Sen. Jeff Flake, Arizona Republican, will be accompanying President Obama to Cuba. Years ago, Flake made a big stink about an American tourist who went cycling in Cuba and was fined after arriving in the United States.
I would have hoped that the senator would also have brought to the attention of his colleagues the plight of Cuban women who are beaten up and dragged down the street on a weekly basis. They are called the Ladies in White and have been recognized for their courage by the European Parliament. Their crime is to go to mass holding flowers calling for freedom, justice and national reconciliation. Some had their arms broken. Their pictures are all over the Internet.
Laura Pollan, the founder of the organization, had her arm broken. She died under mysterious circumstances in a Cuban hospital where she had gone with a minor complaint. No autopsy report has been made available.
Oswaldo Payá, leader of the Cuban Christian Liberation Movement who turned over more than 30,000 petitions asking for a plebiscite to Cuba’s National Assembly, is regarded as Cuba’s Nelson Mandela. He was killed by the regime. His family continues to ask for an international inquiry on his death, and they have yet to be given an autopsy report.
President Obama says that many Cuba-related issues took place before he was born and that they should not matter. But what about killings and abuse perpetrated by Raúl Castro’s police while Obama has been in the White House talking to Havana?
The president advises Cubans to be patient, that matters will not be resolved overnight. That is the message he has sent across the board, including to the Ladies in White. Shouldn’t the American people ask Obama to explain why he is telling women that are getting beaten that they just have to be patient?
There is no question in my mind that those who agree with the president on his rapprochement with Cuba would, once they have seen the photographs of the women being abused, expect him to obtain a definite commitment from Castro to end the beatings before he goes to Havana. Such a demand would be consequential with the president’s repeated statement of concern about the Cubans on the island.
Obama told CNN this week that, “This is not a matter of providing concessions.” But, isn’t it a concession to the abusers in Cuba to suggest to the victims that they need to be patient?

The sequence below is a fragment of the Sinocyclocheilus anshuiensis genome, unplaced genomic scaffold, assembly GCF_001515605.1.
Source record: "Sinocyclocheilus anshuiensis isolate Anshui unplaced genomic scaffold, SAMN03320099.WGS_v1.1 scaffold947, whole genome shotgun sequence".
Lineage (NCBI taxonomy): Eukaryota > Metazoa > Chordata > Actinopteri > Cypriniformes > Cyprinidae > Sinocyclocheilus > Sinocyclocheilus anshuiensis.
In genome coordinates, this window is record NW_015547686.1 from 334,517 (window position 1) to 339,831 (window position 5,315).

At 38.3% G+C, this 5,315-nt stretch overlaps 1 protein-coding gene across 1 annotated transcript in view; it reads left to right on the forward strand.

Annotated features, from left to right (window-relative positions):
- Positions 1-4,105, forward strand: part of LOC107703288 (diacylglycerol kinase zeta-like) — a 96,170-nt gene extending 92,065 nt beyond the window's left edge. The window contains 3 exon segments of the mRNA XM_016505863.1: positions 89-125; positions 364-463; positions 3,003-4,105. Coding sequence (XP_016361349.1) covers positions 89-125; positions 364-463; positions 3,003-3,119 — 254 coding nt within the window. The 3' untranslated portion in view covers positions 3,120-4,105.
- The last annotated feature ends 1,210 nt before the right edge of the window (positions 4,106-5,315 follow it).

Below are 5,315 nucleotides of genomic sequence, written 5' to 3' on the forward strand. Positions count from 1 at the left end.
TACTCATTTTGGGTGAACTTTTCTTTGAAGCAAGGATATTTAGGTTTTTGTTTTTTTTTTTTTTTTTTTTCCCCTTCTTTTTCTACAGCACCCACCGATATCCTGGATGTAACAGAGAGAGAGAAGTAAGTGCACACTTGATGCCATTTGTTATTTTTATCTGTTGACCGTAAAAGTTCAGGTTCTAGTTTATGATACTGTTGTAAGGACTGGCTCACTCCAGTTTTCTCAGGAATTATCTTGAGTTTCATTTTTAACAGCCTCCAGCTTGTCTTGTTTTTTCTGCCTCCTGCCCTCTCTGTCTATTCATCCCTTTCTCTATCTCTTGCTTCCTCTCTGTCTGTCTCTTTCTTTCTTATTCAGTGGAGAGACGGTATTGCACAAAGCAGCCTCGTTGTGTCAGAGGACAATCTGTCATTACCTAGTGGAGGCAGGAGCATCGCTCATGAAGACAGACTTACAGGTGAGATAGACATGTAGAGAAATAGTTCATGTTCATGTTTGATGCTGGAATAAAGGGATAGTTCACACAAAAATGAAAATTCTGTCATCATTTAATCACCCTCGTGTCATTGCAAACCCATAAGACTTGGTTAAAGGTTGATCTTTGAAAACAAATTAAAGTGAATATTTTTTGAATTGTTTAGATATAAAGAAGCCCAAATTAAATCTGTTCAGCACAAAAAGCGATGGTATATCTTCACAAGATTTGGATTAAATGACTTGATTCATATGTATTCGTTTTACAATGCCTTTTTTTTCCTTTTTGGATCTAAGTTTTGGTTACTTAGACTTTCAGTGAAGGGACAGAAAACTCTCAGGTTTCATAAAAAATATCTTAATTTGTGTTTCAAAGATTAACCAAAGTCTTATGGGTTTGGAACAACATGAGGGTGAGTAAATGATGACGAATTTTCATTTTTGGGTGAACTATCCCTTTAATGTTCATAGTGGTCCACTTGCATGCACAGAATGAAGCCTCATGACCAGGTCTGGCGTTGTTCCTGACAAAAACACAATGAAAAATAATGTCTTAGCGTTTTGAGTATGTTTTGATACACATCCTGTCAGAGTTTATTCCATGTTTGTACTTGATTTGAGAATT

Isn’t it a concession to the Castro family that the president has met not only with Raúl Castro in Panama and in New York, but also with Lt. Col. Alejandro Castro Espín, Raúl’s son who runs his father’s repressive machinery in Cuba?
Isn’t it a concession to repeat the regime’s disinformation indicating that Raul Castro will retire in a couple of years while failing to point out that Lt. Col. Alejandro Castro and other members of the family are waiting in the wings?
Wasn’t it a concession for the president to return to Havana Gerardo Hernández, a Cuban spy who was sentenced to life imprisonment for helping murder American citizens in international airspace, among them Mario de la Peña, Jr., who was born in New Jersey, grew up in Miami, and was a dedicated human rights activist?
When the president took Cuba off the list of countries that support international terrorism, wasn’t it a concession to ignore the FBI’s offer of a $1 million reward for information leading to the capture of Joanne Chesimard, an American terrorist living in Cuba who killed a New Jersey state trooper and escaped from prison years ago?
Obama is returning our country’s policy to the discredited days of embracing Latin American strongmen, when U.S. business interests defined Washington policy. Today’s Cuba has a certain business appeal: an average salary of $20 a month, no independent labor unions, no right to strike. Isn’t the president’s silence on these matters and additional concession to the Cuba military gerontocracy?
And what about the American taxpayer? Hundreds of millions of dollars stolen from Medicaid and Medicare are deposited in Cuba’s National Bank. Those not interested in human rights might want to remind the president that it is his duty to reclaim those stolen funds.
Frank Calzon is the executive director of the Center for a Free Cuba in Washington, D.C.